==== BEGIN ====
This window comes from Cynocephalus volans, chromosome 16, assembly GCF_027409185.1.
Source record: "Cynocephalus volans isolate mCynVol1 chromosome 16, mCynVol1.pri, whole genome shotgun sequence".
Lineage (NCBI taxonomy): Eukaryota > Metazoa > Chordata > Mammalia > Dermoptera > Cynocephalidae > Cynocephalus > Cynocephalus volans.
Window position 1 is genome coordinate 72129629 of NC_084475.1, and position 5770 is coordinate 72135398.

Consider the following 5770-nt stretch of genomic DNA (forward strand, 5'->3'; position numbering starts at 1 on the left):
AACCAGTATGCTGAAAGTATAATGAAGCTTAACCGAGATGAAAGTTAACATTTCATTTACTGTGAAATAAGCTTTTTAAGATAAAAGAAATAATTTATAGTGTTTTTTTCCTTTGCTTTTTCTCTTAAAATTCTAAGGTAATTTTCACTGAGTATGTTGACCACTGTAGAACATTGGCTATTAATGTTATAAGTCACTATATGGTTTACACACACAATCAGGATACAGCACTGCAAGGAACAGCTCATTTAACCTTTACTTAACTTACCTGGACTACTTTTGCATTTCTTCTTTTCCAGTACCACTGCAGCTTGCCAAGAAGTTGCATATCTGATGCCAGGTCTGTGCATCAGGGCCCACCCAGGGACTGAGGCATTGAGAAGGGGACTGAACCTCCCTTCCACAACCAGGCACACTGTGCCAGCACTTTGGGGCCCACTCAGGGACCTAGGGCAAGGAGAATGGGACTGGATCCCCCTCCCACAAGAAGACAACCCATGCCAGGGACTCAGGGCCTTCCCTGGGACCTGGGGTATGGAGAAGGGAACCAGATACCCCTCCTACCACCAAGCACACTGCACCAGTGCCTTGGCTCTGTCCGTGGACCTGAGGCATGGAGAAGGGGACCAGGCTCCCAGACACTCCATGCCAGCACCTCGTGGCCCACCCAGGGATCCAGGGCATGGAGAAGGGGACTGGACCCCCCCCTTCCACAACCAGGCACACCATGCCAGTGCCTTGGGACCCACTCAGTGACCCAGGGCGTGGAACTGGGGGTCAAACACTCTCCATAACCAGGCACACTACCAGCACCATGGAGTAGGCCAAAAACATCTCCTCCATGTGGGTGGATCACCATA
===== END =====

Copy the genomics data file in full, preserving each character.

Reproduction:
This window comes from Cynocephalus volans, chromosome 16, assembly GCF_027409185.1.
Source record: "Cynocephalus volans isolate mCynVol1 chromosome 16, mCynVol1.pri, whole genome shotgun sequence".
Lineage (NCBI taxonomy): Eukaryota > Metazoa > Chordata > Mammalia > Dermoptera > Cynocephalidae > Cynocephalus > Cynocephalus volans.
Window position 1 is genome coordinate 72129629 of NC_084475.1, and position 5770 is coordinate 72135398.

Consider the following 5770-nt stretch of genomic DNA (forward strand, 5'->3'; position numbering starts at 1 on the left):
AACCAGTATGCTGAAAGTATAATGAAGCTTAACCGAGATGAAAGTTAACATTTCATTTACTGTGAAATAAGCTTTTTAAGATAAAAGAAATAATTTATAGTGTTTTTTTCCTTTGCTTTTTCTCTTAAAATTCTAAGGTAATTTTCACTGAGTATGTTGACCACTGTAGAACATTGGCTATTAATGTTATAAGTCACTATATGGTTTACACACACAATCAGGATACAGCACTGCAAGGAACAGCTCATTTAACCTTTACTTAACTTACCTGGACTACTTTTGCATTTCTTCTTTTCCAGTACCACTGCAGCTTGCCAAGAAGTTGCATATCTGATGCCAGGTCTGTGCATCAGGGCCCACCCAGGGACTGAGGCATTGAGAAGGGGACTGAACCTCCCTTCCACAACCAGGCACACTGTGCCAGCACTTTGGGGCCCACTCAGGGACCTAGGGCAAGGAGAATGGGACTGGATCCCCCTCCCACAAGAAGACAACCCATGCCAGGGACTCAGGGCCTTCCCTGGGACCTGGGGTATGGAGAAGGGAACCAGATACCCCTCCTACCACCAAGCACACTGCACCAGTGCCTTGGCTCTGTCCGTGGACCTGAGGCATGGAGAAGGGGACCAGGCTCCCAGACACTCCATGCCAGCACCTCGTGGCCCACCCAGGGATCCAGGGCATGGAGAAGGGGACTGGACCCCCCCCTTCCACAACCAGGCACACCATGCCAGTGCCTTGGGACCCACTCAGTGACCCAGGGCGTGGAACTGGGGGTCAAACACTCTCCATAACCAGGCACACTACCAGCACCATGGAGTAGGCCAAAAACATCTCCTCCATGTGGGTGGATCACCATA